There are dozens more in Sam Horn’s book Tongue Fu!®, which is currently ranked #3 on the Korean bestseller list, has been published in 17 languages around the world, and has been taught to such organizations as the U.S. Embassy in London, the U.S. Navy, Boeing, ASAE and Honolulu Police.

Tongue Fu!® is now available in a Kindle version so you can access it right here, right now on your e-reader.

http://www.amazon.com/Tongue-Better-Anytime-Anywhere-ebook/dp/B00APRX4FG/ref=sr_1_1?s=books&ie=UTF8&qid=1365616072&sr=1-1&keywords=tongue+fu+sam+horn

You can hardly turn on the tv or pick up a newspaper these days without seeing or reading about the increase in bullying at work, at school, in homes and out in public.

Why? I call it “the food chain of bullying.”

When people are under stress, they often take it out on the people around them. And with today’s layoffs, foreclosures and disappearing 401K’s, a lot of people are under stress.

The good news is, you can take action to keep bullies from making you their next target.

First step is to figure out whether the difficult person in your personal or professional life qualifies as a bully.
Is he or she difficult once in a while . . . or all the time?

Take the following questionnaire to see if you’re dealing with someone who’s “just having a bad day” or someone who consistently mistreats others to get his/her own way.

To keep these posts short, I’ve divided up the questionnaire into three sections (or you can access the whole thing by going directly to http://www.tonguefu.com/media/articles/dealing_critic.html

The Characteristics of a Control Freak – Verbal Bully Checklist
by Sam Horn, author of Tongue Fu! and Take the Bully by the Horns

Is someone making your life miserable? To know how best to deal with that person; it’s important to determine if he or she is actually a bully . . .or if they’re just going through a rough time and taking their stress out on anyone unfortunate enough to be in the vicinity.

On a scale of 1 – 5 (with 1 being never, 3 being sometimes, and 5 being most of the time); ask yourself how often the difficult person in your life exhibits the following behaviors.

1. Dissonance. Psychologists agree that one of the primary indicators of a troubled person is incongruent behavior. Dave Barry said, “Someone who is nice to you and nasty to the waiter is not a nice person.”

Someone who is kind to you and cruel to others is not who he or she seems. Someone who makes racist remarks and then tries to laugh them off is revealing his or her true character (or lack of). Someone who says s/he loves children but seems remote or rigid when around them is displaying dissonance — defined as “inconsistency between one’s beliefs and one’s actions.” What this means is that you cannot take this person at his or her word. Everything they say will be suspect because you won’t know when they’re telling the truth and when they’re not.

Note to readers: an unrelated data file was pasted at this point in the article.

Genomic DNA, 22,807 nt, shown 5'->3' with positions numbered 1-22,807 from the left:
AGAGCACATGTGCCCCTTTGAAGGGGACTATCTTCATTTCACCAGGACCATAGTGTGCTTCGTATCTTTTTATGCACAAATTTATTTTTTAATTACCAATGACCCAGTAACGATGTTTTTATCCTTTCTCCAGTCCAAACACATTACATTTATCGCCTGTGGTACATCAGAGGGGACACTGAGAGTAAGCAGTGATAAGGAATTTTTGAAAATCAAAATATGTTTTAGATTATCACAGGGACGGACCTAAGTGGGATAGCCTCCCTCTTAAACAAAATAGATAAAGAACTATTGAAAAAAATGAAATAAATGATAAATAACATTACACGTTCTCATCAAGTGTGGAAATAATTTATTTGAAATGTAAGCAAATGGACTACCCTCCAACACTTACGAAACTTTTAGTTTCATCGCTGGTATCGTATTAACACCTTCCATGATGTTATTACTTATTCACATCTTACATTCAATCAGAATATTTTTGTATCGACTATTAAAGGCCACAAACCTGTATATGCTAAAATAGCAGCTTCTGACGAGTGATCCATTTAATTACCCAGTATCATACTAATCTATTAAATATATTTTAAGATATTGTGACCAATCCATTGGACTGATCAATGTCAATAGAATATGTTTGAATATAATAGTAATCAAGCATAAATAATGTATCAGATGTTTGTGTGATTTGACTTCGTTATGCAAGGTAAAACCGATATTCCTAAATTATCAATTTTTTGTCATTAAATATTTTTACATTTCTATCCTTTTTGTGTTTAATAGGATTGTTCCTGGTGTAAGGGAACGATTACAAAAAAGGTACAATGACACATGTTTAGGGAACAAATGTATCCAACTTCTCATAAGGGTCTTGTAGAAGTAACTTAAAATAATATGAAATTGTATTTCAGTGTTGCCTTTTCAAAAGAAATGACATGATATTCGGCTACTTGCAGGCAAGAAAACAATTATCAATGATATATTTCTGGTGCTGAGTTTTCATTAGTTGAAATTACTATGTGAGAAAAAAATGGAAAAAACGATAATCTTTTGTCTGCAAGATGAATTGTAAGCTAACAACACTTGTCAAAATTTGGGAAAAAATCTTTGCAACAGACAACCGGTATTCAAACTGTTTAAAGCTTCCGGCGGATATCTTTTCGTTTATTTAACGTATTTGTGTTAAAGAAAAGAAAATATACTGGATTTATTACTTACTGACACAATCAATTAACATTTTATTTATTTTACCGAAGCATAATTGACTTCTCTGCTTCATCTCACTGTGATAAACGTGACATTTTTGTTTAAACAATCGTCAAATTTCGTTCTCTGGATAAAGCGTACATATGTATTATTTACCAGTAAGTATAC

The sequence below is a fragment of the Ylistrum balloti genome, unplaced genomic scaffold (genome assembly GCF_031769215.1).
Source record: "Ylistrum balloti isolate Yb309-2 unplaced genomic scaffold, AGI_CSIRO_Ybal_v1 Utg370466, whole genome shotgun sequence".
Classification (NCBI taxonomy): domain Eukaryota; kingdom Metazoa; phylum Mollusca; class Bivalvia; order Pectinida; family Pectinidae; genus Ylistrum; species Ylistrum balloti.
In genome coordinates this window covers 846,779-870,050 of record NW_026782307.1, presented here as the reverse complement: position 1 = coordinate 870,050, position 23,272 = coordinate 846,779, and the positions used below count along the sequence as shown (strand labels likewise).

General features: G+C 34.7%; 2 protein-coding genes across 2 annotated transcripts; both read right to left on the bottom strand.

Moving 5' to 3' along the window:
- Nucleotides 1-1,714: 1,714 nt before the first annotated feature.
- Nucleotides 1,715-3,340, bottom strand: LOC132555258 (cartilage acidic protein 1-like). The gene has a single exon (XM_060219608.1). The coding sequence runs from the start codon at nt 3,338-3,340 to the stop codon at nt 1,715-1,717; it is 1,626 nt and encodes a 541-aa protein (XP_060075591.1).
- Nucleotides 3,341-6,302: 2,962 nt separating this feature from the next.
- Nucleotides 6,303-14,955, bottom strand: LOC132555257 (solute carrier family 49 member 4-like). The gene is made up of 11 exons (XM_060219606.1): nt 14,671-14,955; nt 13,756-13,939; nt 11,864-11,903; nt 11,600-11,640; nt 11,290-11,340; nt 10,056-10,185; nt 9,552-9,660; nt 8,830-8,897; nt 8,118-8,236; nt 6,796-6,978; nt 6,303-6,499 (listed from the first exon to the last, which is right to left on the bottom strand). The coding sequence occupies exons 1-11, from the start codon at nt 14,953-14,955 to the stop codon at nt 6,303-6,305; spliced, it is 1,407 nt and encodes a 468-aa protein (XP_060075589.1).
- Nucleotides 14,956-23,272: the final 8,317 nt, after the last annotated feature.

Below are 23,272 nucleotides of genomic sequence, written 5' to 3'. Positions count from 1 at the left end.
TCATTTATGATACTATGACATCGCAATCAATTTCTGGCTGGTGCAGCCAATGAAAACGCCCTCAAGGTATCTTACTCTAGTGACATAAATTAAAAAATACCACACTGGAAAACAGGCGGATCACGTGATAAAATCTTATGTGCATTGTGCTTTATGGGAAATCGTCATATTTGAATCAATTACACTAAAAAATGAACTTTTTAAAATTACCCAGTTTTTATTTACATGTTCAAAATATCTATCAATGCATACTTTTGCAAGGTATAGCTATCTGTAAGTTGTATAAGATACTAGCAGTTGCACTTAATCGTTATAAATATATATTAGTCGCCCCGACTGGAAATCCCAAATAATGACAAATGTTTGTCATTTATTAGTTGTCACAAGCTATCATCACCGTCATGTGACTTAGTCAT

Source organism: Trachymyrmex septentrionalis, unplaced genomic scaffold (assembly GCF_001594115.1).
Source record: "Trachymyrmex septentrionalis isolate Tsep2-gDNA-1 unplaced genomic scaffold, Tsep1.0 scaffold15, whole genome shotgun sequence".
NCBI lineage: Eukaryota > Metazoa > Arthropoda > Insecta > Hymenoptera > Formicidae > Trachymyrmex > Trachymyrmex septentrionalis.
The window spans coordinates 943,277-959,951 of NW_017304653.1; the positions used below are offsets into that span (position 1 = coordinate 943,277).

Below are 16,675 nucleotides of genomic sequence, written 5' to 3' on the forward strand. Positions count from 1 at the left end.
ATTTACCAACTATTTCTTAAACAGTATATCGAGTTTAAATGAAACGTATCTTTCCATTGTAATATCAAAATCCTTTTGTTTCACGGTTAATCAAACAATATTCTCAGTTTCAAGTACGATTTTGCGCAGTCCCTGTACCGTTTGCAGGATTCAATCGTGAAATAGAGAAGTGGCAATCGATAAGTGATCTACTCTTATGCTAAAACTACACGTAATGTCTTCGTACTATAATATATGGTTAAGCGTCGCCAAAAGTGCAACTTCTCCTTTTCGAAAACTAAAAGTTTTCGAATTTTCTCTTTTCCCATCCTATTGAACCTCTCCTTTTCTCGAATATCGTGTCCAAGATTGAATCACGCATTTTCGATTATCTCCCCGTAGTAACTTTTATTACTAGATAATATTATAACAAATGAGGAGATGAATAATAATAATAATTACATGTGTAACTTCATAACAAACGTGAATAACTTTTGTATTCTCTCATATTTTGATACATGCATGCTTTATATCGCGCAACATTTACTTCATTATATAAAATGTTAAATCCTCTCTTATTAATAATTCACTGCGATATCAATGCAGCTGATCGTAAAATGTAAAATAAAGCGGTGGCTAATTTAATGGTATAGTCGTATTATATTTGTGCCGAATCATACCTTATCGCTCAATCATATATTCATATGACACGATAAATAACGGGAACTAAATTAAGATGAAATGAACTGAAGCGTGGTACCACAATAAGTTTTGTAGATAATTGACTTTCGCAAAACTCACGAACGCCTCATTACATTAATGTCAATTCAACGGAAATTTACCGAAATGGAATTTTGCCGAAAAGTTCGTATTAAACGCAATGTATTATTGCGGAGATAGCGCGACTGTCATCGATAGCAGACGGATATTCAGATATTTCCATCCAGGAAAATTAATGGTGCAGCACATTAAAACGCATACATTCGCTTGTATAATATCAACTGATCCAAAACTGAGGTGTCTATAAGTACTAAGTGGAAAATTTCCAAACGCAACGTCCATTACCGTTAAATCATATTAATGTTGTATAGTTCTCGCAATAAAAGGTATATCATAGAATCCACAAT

2. Bitterness. Does this person have a lot of animosity for his or her parents or previous managers? Please understand you will be reliving and working out the unresolved traumas of this individual’s childhood and prior work relationships. You’ve heard the Zen saying, “Wherever you go, there you are?” This person hasn’t yet figured out that his or her source of bitterness is internal, not external. If this individual is lugging around deep-seated resentments, it is only a matter of time before s/he starts accusing you of the same “crimes” former significant others supposedly perpetrated upon him or her.

3. Twists words. Does this person take what you say and turn it into something you didn’t mean? Do you sometimes feel on the defensive and don’t even know why? Does this person obfuscate – make confusing statements and then accuse you of misunderstanding? Bullies often make commitments and then claim they never made them in the first place. This is a crazy-making ploy designed to turn you inside-out so you don’t know what’s up.

Any of these behaviors sound familiar? If so, check back in 3 days for 3 more tell-tale signs of a tryant . . . .